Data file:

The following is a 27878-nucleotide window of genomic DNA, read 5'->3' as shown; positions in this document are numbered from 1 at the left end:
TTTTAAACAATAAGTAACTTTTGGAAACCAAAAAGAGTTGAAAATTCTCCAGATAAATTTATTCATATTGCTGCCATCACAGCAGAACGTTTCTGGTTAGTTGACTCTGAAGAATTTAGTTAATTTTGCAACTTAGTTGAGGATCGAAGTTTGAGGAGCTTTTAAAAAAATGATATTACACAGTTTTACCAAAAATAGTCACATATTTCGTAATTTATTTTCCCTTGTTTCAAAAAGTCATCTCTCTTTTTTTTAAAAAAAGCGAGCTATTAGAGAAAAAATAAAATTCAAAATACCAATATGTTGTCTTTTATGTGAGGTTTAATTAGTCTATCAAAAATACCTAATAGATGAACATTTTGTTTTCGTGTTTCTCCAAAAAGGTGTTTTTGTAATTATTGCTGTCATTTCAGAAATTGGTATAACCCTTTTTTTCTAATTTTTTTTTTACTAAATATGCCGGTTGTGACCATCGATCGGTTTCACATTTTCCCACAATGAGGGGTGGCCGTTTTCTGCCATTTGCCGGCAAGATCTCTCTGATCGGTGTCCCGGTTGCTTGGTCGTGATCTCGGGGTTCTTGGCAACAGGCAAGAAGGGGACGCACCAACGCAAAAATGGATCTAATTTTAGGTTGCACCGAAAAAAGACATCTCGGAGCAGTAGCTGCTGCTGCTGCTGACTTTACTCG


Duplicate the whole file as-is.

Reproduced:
The following is a 27878-nucleotide window of genomic DNA, read 5'->3' as shown; positions in this document are numbered from 1 at the left end:
TTTTAAACAATAAGTAACTTTTGGAAACCAAAAAGAGTTGAAAATTCTCCAGATAAATTTATTCATATTGCTGCCATCACAGCAGAACGTTTCTGGTTAGTTGACTCTGAAGAATTTAGTTAATTTTGCAACTTAGTTGAGGATCGAAGTTTGAGGAGCTTTTAAAAAAATGATATTACACAGTTTTACCAAAAATAGTCACATATTTCGTAATTTATTTTCCCTTGTTTCAAAAAGTCATCTCTCTTTTTTTTAAAAAAAGCGAGCTATTAGAGAAAAAATAAAATTCAAAATACCAATATGTTGTCTTTTATGTGAGGTTTAATTAGTCTATCAAAAATACCTAATAGATGAACATTTTGTTTTCGTGTTTCTCCAAAAAGGTGTTTTTGTAATTATTGCTGTCATTTCAGAAATTGGTATAACCCTTTTTTTCTAATTTTTTTTTTACTAAATATGCCGGTTGTGACCATCGATCGGTTTCACATTTTCCCACAATGAGGGGTGGCCGTTTTCTGCCATTTGCCGGCAAGATCTCTCTGATCGGTGTCCCGGTTGCTTGGTCGTGATCTCGGGGTTCTTGGCAACAGGCAAGAAGGGGACGCACCAACGCAAAAATGGATCTAATTTTAGGTTGCACCGAAAAAAGACATCTCGGAGCAGTAGCTGCTGCTGCTGCTGACTTTACTCG